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New online tours of Portus launched

We are pleased to have launched a series of online tours to help with navigating Portus in space and time. Produced by myself, with input from the rest of the Portus Project team, the linked tours have been created for the Claudian, Trajanic, and Severan periods, and for the Fifth to Seventh Centuries. There is also a tour providing a virtual visit to the archaeological site as it is today. Continue reading →

Summary of week four in Italian

It has been a busy journey from looking at the whole Roman Empire in the Claudian period to thinking last week about the later second century hinterland of Portus. Eleonora has posted a summary of the topics in Italian on the Italian version of this blog. As ever you can contact her via twitter or posting comments on the blog. Continue reading →

Italian translation of week one topics

Once again Eleonora has translated the summaries of the week one activities into Italian in order to support sharing of the course via Italian social media. As discussed previously the course itself runs in English and it is not possible to moderate the posts on the FL platform in English and Italian. This would require Italian speakers on the FutureLearn platform which is monitored 24 hours a day. Continue reading →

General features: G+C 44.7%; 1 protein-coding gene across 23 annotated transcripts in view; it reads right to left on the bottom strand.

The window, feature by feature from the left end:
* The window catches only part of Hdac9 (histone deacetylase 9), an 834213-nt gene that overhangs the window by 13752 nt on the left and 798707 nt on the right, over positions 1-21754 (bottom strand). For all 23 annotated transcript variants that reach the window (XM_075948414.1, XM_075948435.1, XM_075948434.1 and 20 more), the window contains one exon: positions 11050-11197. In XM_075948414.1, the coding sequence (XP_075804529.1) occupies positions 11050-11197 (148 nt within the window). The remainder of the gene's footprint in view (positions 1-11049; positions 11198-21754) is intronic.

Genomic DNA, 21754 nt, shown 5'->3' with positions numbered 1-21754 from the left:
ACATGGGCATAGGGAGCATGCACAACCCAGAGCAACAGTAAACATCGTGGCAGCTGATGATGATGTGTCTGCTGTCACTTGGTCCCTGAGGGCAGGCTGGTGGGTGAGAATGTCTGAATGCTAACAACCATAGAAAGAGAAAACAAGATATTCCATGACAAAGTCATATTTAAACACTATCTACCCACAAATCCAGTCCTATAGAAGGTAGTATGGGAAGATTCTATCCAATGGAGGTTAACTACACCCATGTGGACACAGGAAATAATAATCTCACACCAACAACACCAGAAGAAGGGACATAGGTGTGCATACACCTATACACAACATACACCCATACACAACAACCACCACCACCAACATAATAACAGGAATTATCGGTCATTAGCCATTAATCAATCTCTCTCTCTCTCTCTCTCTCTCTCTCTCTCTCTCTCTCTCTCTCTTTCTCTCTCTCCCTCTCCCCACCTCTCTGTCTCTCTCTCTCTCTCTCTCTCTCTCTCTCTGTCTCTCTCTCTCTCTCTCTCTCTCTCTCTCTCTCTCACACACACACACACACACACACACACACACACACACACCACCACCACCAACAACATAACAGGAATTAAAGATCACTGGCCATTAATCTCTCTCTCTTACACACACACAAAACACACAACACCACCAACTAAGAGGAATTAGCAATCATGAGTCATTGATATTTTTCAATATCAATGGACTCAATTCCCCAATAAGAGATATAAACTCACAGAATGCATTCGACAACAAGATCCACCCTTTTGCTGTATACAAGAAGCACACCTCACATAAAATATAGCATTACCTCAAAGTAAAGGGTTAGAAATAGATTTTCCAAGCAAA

Simon introduces the 2014 Portus Field School

The discussion of the Navalia and the nails relates to the following sections on the course: Building Five - a possible Navalia [Advanced] Nails and other metal artefacts from Building Five Reconstructing Building Five Use of Building Five Some examples of the "spheres" that Simon refers to are embedded below and also available on our Portus profile on Sphere. Continue reading →

Portus and Me

First time i came to Portus in 2008 and spent two months learning various technologies used in archaeological (high tech) excavation. Since then I've been back there every year, and I am writing this post from the Casale, overlooking the Grandi Magazzini Di Settimio Severo. My main reason to join the Southampton Archaeology MSc course in Archaeological Computing was to learn about the technologies to get the archaeology presented better to the wider public. Continue reading →

Pelagios: a Sea of Connections

I’m Leif Isaksen, one of Graeme, Simon and Dragana’s colleagues in the University of Southampton Archaeology Department. This week the MOOC has been thinking about the Mediterranean as a sea of connections between ancient harbours and settlements, and the importance of Portus as a hub within it. This level of interconnectivity had an enormous impact on the lives and culture of the people who lived within and beyond the borders of the Empire. Continue reading →